You can do this by automatically stashing away bonuses and raises once you hit that comfortable salary level. You may need to re-evaluate this every few years or with major life events. But not automatically adding more money to your take-home pay is a great way to avoid the problem of lifestyle inflation.
Not Saving for Emergencies
Having no emergency fund, whether you make $30,000 or $100,000, is a surefire way to feel even more broke than you are. Whether the emergency is a small one, like needing to replace a flat tire on your car, or a big one like losing your job, if you’re living right to the edge of your paycheck, it’ll feel like a disaster.
Those on modest incomes who are good at saving will feel more comfortable financially than those making six figures who don’t have an emergency fund. Even if you have a huge income, you can start small with this type of fund. Set aside a few hundred dollars per month. As that padding grows, so will your sense that you’re not actually broke.
It may seem like a good idea to take on high-interest debt like credit card debt or personal loans to solve right-now problems. But chances are that this type of debt, which typically either has a high monthly payment or takes decades to pay off, will just snowball your current financial issues.
My family has run into this before. In order to avoid becoming house-poor, we bought a fixer-upper. And it’s generally been an excellent investment. But when the gutters needed replaced ASAP, we had to finance that job with a personal loan. That high-interest loan has been difficult to get out from under. Other expenses always seem to crop up on the months when we could pay extra on the loan. And the hefty interest makes the payments quite high, which squeezes other areas of our budget.
Generally, your best bet is to avoid high-interest debt like this if at all possible. If something does come up and you need to use a personal loan or credit card to cover it, then get the debt paid off as soon as you can. Trust me, it’s worth your while to restrict your budget down to the bone in other areas so that you can pay off this debt more quickly. Getting those debt payments off of your monthly budget is a huge way to free up resources for saving.
Massive Student Loan Payments
Finally, we come to a problem plaguing many twenty and thirty somethings with great jobs and high salaries: student loan debt. In fact, you might partially have that high salary because you have high student loan debt. On average, students have about $30,000 of student loan debt, but medical and legal students, who often have higher earnings, also have a much higher level of debt.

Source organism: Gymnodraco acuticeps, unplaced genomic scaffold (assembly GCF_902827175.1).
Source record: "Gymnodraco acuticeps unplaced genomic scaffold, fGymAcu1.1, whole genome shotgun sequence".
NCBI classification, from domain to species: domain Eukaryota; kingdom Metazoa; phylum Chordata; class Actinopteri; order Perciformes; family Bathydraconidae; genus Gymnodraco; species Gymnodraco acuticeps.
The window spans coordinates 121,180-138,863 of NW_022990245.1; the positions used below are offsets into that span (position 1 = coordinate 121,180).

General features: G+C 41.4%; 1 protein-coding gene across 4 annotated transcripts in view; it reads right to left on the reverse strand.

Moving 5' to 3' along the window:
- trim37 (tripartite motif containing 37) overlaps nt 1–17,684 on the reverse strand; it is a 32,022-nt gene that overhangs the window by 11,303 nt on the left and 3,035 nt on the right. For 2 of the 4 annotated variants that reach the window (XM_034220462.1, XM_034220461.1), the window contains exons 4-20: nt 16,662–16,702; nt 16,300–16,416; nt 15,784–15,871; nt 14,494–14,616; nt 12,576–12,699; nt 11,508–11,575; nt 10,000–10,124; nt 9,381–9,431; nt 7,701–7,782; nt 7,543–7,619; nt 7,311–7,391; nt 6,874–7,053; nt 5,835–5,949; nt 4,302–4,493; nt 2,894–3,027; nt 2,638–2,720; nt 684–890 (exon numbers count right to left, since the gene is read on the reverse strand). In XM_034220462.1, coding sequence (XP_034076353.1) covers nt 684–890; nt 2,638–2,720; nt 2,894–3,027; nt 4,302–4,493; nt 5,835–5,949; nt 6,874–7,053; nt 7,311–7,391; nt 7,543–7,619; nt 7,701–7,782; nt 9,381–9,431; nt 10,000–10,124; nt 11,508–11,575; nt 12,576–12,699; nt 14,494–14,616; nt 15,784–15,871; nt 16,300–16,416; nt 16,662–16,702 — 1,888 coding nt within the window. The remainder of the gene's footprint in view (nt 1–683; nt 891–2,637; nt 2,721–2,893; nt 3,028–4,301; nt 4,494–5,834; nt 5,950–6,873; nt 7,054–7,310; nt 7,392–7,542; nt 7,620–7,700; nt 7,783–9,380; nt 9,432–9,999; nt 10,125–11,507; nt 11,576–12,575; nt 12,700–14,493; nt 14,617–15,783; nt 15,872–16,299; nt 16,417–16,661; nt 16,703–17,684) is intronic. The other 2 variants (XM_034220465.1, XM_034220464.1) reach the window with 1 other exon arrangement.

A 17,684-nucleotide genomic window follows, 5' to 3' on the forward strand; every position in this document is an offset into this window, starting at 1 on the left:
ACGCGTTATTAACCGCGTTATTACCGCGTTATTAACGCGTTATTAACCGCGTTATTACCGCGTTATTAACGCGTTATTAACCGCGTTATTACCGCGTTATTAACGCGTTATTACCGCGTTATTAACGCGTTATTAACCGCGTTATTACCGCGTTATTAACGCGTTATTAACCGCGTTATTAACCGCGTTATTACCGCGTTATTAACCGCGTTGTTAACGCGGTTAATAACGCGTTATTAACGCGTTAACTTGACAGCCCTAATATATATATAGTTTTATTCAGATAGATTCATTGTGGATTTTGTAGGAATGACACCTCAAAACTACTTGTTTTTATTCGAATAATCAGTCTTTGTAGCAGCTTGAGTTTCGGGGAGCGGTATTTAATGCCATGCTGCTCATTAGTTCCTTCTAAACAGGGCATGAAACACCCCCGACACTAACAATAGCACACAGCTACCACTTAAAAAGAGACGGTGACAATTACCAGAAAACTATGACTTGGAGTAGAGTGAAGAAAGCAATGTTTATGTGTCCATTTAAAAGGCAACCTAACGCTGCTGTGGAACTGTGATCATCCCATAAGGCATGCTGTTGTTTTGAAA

A $30,000 student loan can have a monthly payment of anywhere from $50 to $200+ per month, depending on the repayment plan you qualify for and choose. So if you have a lot more student loan than that, your student loan payments can easily outpace mortgage payments. And that can really put a strain on your budget, even with an excellent income.
Dealing with student loans on the front end means making sure you always know how much they’ll cost each month once you graduate and enter repayment. And then you can use that information to make the best possible choice about the debt you take on.
On the back end, you have a few options. One is to refinance your student loan debt, if you qualify. Right now, you can cut your interest rate from around 7% to around 3% or less, depending on your job and income level. And that can translate into lower payments and a shorter payoff time.
But if you can’t qualify for refinancing at this point, then you can check out different repayment options that can let you lower your payment until you take care of other parts of your budget. Even on a $100,000 income, you may be able to cut your payments down with an income-based or income-dependent repayment plan, depending on your family size, the amount of your debt, and other factors.
Then, try knocking down your student debt over time with extra payments. Again, it’s worth controlling your budget in other areas tightly so that you can get rid of student payments and eventually feel a lot less broke.
Broke is a Mindset
Picture two people who both make the same salary and have similar lifestyles. They drive modest cars and live in modest homes. They are both frugal about grocery shopping and don’t eat out a ton. But one is forced into these decisions by loads of debt brought on by lifestyle inflation and a lack of emergency resources. The other makes these choices freely and has plenty of savings in the bank.
To the outside world, they may both look pretty broke in spite of their big salaries. But only one of them actually feels broke. So in part, being “broke” is a mindset. But it’s also reliant on other factors like your overall spending choices and how you control your budget.
By staying disciplined, even on a six-figure salary, you can free up money to save, which helps you have more peace of mind. And you can also be very conscious about where to splurge, whether that’s on travel and great experiences, services that make your life easier, or just saving more money so you have better options in the future.